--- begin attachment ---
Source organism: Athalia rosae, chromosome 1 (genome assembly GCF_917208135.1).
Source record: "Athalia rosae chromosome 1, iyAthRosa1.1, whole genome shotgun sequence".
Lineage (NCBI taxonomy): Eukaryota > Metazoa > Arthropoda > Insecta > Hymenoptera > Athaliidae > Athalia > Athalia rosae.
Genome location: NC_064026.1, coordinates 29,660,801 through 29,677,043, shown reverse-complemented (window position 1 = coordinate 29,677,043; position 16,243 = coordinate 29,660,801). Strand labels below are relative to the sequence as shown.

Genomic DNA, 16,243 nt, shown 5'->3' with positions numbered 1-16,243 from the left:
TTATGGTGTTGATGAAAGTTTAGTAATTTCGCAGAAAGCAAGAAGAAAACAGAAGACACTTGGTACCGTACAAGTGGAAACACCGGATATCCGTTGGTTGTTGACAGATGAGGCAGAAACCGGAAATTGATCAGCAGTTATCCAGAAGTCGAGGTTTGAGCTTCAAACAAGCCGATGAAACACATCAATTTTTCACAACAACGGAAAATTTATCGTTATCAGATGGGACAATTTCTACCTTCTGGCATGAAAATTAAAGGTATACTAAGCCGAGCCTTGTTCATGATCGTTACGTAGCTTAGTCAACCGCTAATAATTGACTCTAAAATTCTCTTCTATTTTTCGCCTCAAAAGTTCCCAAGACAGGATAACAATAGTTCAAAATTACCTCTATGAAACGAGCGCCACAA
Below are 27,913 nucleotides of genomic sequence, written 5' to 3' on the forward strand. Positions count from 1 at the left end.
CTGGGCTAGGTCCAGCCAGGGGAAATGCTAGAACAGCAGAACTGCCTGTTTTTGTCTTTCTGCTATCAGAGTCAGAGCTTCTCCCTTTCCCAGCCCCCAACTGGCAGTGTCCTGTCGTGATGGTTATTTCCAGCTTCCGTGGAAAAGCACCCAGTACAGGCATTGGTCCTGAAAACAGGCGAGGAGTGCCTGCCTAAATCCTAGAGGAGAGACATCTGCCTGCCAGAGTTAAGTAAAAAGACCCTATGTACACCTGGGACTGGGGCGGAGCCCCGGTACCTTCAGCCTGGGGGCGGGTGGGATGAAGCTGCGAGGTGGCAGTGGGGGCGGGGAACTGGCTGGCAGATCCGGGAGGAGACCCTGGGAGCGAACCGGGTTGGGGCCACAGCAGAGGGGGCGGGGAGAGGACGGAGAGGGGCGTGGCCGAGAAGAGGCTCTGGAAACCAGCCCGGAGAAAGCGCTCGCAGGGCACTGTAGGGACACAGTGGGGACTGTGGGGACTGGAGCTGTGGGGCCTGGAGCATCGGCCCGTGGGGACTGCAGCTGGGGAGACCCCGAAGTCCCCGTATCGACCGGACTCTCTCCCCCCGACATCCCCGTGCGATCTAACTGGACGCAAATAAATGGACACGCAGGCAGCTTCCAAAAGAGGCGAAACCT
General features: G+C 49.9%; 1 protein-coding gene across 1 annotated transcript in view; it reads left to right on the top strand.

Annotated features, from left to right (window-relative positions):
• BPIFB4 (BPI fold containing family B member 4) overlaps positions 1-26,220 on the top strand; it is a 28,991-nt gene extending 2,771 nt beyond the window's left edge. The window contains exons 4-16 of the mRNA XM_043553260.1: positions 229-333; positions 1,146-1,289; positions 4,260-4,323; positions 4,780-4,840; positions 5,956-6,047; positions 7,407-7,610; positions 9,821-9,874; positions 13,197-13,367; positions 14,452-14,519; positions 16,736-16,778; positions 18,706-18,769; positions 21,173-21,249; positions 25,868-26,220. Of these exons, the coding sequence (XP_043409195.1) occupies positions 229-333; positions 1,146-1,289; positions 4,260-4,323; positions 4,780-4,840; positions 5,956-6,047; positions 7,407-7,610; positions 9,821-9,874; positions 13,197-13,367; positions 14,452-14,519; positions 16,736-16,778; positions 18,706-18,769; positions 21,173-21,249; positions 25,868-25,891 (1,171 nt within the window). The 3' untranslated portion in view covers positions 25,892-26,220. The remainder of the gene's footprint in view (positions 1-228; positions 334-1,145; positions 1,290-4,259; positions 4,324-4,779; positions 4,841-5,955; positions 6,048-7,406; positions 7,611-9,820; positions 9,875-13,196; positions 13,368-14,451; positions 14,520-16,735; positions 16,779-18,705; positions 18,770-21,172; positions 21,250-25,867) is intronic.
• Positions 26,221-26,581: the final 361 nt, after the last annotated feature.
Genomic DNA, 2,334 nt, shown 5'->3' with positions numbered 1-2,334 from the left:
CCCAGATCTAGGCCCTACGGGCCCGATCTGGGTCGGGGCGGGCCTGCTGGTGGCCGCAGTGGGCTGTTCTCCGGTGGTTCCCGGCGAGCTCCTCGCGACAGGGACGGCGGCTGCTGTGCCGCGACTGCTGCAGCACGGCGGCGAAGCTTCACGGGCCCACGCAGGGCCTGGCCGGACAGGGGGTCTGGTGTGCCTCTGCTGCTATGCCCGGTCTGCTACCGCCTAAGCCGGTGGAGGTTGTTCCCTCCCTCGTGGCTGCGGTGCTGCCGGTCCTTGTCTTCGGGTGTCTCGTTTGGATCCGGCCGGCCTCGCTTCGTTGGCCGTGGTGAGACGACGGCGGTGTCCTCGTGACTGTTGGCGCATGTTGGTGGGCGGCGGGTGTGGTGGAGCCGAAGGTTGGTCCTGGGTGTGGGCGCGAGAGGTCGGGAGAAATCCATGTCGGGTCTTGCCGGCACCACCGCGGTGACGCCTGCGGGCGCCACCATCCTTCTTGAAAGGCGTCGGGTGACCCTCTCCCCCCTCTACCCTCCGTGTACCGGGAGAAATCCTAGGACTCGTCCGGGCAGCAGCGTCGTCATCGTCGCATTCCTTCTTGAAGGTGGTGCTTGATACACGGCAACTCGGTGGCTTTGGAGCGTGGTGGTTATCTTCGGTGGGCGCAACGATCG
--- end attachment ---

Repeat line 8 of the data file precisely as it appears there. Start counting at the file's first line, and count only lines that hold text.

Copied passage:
CTGGGCTAGGTCCAGCCAGGGGAAATGCTAGAACAGCAGAACTGCCTGTTTTTGTCTTTCTGCTATCAGAGTCAGAGCTTCTCCCTTTCCCAGCCCCCAACTGGCAGTGTCCTGTCGTGATGGTTATTTCCAGCTTCCGTGGAAAAGCACCCAGTACAGGCATTGGTCCTGAAAACAGGCGAGGAGTGCCTGCCTAAATCCTAGAGGAGAGACATCTGCCTGCCAGAGTTAAGTAAAAAGACCCTATGTACACCTGGGACTGGGGCGGAGCCCCGGTACCTTCAGCCTGGGGGCGGGTGGGATGAAGCTGCGAGGTGGCAGTGGGGGCGGGGAACTGGCTGGCAGATCCGGGAGGAGACCCTGGGAGCGAACCGGGTTGGGGCCACAGCAGAGGGGGCGGGGAGAGGACGGAGAGGGGCGTGGCCGAGAAGAGGCTCTGGAAACCAGCCCGGAGAAAGCGCTCGCAGGGCACTGTAGGGACACAGTGGGGACTGTGGGGACTGGAGCTGTGGGGCCTGGAGCATCGGCCCGTGGGGACTGCAGCTGGGGAGACCCCGAAGTCCCCGTATCGACCGGACTCTCTCCCCCCGACATCCCCGTGCGATCTAACTGGACGCAAATAAATGGACACGCAGGCAGCTTCCAAAAGAGGCGAAACCT